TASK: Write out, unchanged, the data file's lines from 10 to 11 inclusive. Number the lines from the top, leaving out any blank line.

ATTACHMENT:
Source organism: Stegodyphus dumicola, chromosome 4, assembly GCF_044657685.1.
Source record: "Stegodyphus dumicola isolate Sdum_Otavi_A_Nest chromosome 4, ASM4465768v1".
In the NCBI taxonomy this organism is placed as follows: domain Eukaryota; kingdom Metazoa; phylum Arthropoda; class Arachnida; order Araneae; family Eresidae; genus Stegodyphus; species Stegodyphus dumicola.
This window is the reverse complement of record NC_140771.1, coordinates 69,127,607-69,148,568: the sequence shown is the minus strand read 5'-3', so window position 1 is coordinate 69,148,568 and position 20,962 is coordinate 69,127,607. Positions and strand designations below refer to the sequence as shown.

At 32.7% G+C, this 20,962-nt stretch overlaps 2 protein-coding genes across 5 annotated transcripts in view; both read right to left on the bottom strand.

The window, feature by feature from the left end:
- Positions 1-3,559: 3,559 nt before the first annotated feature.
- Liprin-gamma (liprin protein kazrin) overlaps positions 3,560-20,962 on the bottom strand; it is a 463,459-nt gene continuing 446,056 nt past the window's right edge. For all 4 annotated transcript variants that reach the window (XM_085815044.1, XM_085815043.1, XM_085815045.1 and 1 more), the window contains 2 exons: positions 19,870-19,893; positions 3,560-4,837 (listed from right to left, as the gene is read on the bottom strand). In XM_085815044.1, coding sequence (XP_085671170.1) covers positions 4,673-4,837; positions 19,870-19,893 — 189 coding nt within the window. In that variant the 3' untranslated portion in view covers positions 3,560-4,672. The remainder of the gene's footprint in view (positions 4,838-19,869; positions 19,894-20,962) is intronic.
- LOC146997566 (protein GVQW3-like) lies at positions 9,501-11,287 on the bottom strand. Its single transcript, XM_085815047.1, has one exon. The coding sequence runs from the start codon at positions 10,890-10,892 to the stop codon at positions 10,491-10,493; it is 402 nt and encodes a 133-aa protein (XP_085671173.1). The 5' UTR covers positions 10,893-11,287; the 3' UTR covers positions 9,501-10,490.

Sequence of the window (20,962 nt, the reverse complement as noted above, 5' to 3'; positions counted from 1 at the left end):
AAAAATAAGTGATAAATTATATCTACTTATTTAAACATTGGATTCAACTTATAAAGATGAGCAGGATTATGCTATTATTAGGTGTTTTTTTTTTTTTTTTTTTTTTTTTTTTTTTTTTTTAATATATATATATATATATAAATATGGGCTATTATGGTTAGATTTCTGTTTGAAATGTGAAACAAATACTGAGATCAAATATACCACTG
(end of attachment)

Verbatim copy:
Sequence of the window (20,962 nt, the reverse complement as noted above, 5' to 3'; positions counted from 1 at the left end):
AAAAATAAGTGATAAATTATATCTACTTATTTAAACATTGGATTCAACTTATAAAGATGAGCAGGATTATGCTATTATTAGGTGTTTTTTTTTTTTTTTTTTTTTTTTTTTTTTTTTTTTAATATATATATATATATATAAATATGGGCTATTATGGTTAGATTTCTGTTTGAAATGTGAAACAAATACTGAGATCAAATATACCACTG